While it is not necessary to rely on the parties' past practice to resolve this contractual dispute, that practice is nevertheless noteworthy because it supports the interpretation reached above. The record shows that the Letter of Understanding was first included in the parties' 1990-92 labor agreement. After this provision was added, the Employer filled the Juvenile Officer position several times. Each time it did so, there was more than one applicant and the Sheriff did not select the senior applicant; instead, he made his selection without regard to seniority. None of these selections were grieved. In and of itself, the Association's failure to grieve these prior selections does not mean it agreed with the Employer's (contractual) interpretation because a union may elect not to grieve something for reasons that have nothing to do with the merits. Here, though, it is clear from the record, specifically the Association's opening and closing statements, that the Association knew that the Letter of Understanding gave the Sheriff the right to select whomever he wanted as the Juvenile Officer without regard to seniority. Given this acknowledgment, the Association had previously accepted the contractual interpretation noted above.
The Association contends the accepted interpretation of the Letter of Understanding changed as a result of the 1992 reclass of the Juvenile Officer position to a higher rate of pay. I disagree. As noted above, when the parties inserted the Letter of Understanding in the 1990-92 contract, they mutually understood that it gave the Sheriff the discretion to choose whomever he wanted for the Juvenile Officer position without regard to seniority. This mutually accepted meaning was not altered in subsequent negotiations. If the Association intended that the Letter of Understanding was henceforth to be interpreted following the 1992 reclass as it proposes (i.e., that the Sheriff had lost his discretion to fill the Juvenile Officer position as he wished) it never advised the County of same during the negotiations which culminated in the parties' current 1993-94 contract. Since it did not, it can be said with absolute certainty that the parties did not mutually contemplate that the 1992 reclass of the Juvenile Officer position to a higher rate of pay meant that the Sheriff had lost his discretion to pick whomever he wanted as the Juvenile Officer, but instead had to fill the position pursuant to the seniority clause. Thus, under the circumstances, it would be a circumvention of the bargaining process to read the language as proposed by the Association and allow the seniority clause to override the Letter of Understanding. In so finding, the undersigned is simply trying to give effect to the parties' intent as evidenced by their bargaining history. Accordingly, it is held that the parties' mutually accepted meaning controls here; not the meaning now proposed by the Association. Therefore, the County's actions did not violate the contract.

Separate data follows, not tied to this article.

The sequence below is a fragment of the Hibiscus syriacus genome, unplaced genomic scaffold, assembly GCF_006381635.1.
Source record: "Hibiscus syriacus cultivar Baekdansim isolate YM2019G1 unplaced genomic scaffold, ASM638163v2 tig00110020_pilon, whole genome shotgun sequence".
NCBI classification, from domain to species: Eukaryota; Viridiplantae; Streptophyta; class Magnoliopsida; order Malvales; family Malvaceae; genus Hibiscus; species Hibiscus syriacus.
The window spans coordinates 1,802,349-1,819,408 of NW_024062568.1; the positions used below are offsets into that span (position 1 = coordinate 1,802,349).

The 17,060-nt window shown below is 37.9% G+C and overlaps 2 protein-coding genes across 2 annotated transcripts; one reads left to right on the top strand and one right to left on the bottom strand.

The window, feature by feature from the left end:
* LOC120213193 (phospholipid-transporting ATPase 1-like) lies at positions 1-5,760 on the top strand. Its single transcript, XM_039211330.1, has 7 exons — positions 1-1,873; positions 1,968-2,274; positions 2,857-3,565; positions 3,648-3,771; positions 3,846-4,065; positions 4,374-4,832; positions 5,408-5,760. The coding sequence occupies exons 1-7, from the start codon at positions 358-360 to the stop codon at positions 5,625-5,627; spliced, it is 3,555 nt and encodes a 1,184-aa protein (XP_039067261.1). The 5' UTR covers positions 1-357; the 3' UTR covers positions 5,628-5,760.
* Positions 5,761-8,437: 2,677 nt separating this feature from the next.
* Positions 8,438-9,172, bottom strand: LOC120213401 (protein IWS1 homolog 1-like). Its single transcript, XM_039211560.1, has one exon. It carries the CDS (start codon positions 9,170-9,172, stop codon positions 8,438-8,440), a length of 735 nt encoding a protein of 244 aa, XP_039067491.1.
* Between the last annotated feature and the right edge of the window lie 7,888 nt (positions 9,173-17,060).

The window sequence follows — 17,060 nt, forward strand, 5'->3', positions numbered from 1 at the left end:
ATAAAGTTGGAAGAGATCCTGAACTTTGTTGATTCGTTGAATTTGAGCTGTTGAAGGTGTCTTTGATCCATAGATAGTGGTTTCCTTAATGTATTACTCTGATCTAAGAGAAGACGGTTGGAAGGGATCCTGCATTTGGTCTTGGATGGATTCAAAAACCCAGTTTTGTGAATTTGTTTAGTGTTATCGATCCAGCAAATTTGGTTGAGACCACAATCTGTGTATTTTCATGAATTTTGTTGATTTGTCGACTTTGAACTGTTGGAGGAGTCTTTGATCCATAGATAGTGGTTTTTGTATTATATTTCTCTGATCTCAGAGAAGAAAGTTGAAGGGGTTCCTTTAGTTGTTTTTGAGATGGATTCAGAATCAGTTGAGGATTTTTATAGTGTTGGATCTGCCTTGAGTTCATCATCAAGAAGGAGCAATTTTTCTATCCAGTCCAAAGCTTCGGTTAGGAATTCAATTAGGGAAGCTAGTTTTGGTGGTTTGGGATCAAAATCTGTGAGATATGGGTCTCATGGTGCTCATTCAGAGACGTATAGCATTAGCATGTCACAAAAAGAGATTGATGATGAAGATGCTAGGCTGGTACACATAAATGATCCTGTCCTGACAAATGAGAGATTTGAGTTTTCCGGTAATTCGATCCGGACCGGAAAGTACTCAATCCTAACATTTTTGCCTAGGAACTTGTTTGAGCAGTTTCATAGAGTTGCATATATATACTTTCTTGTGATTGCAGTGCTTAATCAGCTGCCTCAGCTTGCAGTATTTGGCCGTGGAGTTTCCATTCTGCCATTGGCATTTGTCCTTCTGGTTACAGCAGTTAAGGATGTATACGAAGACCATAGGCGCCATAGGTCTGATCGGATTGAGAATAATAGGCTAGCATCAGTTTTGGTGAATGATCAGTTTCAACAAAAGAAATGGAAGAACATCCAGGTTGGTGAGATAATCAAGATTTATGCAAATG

Based on the foregoing and the record as a whole, the undersigned enters the following
That the County did not violate the collective bargaining agreement when it filled the Juvenile Officer/Investigator position. Therefore, the grievance is denied.
Dated at Madison, Wisconsin, this 3rd day of February, 1994.
By Raleigh Jones /s/
Raleigh Jones, Arbitrator
1. Elkouri & Elkouri, How Arbitration Works, Third Edition, p. 308.